Adobe Systems makes a number of products that help people create, manipulate and transmit digital images. Its Photoshop software is the gold standard for web and offline publishers preparing images for display, and Adobe’s Acrobat is ubiquitous on the Web, allowing people and companies to share large documents and other data.

Whenever you see a “Naked Wife” or an Anna Kournikova virus come along, you can almost hear the cash registers ringing for Symantec’s anti-virus and security software. Symantec’s product line, which includes the trusted Norton brand, allows consumers and corporations to secure, scrub and filter the information in their computers.

Microsoft, Adobe Systems and Symantec are all trading well below their highs and would make great additions to a balanced portfolio. Along with these three tech leaders, more aggressive investors might also wish to consider two companies with limited track records but bright prospects.

Just in time for St. Patrick’s Day, two up-and-coming Irish software companies look to be attractively priced and poised for future growth. Ireland, by the way, has emerged as a market-friendly, high-growth, high-tech star of the European economy. So it’s no surprise to find two vibrant young software firms on the Emerald Isle.

Riverdeep Group (RVDP) is an educational software company based in Ireland, but it’s actually a U.S. education play in the K-12 market. This survivor from the IPO class of 2000 makes Internet-based and CD-ROM educational software that is rapidly gaining ground in American schools. With government spending on education likely to grow, RVDP is largely insulated from the current downturn in tech markets.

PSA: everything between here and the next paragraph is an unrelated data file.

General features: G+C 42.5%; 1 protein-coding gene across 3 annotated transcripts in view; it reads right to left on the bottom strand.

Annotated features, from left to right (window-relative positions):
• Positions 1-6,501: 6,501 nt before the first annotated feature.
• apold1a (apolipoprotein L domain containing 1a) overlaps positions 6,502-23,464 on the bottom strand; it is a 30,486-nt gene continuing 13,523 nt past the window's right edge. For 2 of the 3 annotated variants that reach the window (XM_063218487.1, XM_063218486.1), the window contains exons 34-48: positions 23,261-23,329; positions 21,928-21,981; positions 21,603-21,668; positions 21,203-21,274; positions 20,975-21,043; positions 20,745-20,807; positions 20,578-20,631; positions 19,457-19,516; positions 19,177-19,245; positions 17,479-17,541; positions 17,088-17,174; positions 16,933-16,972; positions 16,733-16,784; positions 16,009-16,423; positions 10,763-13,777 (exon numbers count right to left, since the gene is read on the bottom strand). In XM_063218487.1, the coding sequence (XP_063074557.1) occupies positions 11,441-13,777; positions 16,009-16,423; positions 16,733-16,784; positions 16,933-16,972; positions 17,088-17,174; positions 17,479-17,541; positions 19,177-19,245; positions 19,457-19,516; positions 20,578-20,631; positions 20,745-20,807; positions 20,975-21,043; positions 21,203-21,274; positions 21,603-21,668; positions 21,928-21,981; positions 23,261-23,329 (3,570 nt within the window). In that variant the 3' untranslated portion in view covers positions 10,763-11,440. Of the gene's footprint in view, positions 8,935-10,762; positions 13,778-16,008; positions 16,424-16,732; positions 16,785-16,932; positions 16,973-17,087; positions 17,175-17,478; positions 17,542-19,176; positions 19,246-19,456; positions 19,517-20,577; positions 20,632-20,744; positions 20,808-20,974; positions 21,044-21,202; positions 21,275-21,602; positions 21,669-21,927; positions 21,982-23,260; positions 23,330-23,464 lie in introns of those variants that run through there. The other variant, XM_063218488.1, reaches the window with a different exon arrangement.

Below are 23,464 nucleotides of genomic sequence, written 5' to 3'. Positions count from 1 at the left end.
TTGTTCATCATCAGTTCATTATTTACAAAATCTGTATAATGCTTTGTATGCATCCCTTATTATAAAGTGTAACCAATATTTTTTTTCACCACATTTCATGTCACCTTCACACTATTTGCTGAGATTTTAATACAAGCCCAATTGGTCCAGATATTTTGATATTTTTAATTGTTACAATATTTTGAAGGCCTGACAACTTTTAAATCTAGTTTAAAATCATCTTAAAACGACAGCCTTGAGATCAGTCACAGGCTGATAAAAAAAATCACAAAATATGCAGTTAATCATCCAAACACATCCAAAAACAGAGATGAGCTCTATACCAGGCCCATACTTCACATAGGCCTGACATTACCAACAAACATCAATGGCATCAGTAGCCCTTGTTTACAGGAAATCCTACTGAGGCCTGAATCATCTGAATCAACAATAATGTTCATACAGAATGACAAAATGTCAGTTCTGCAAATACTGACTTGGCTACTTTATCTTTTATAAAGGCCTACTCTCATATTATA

Iona Technologies (IONA), also based in Dublin, makes portal software for an increasing number of American corporate customers. Iona’s software helps a company make its existing programs web-friendly, so that users can access information via a web browser.

Tech investors may be hoping for the luck of the Irish, but all they really need is patience. These five software companies should reward the stouthearted, otherwise known as long-term shareholders.

James K. Glassman is the Host of Tech Central Station http://www.TechCentralStation.com

Note: Investing always involve risk of loss of capital. The views expressed within do not represent those of the author, and do not necessarily reflect the opinions of Capitalism Magazine.

Ambassador Glassman has had a long career in media. He was host of three weekly public-affairs programs, editor-in-chief and co-owner of Roll Call, the congressional newspaper, and publisher of the Atlantic Monthly and the New Republic. For 11 years, he was both an investment and op-ed columnist for the Washington Post.

The views expressed above represent those of the author and do not necessarily represent the views of the editors and publishers of Capitalism Magazine. Capitalism Magazine sometimes publishes articles we disagree with because we think the article provides information, or a contrasting point of view, that may be of value to our readers.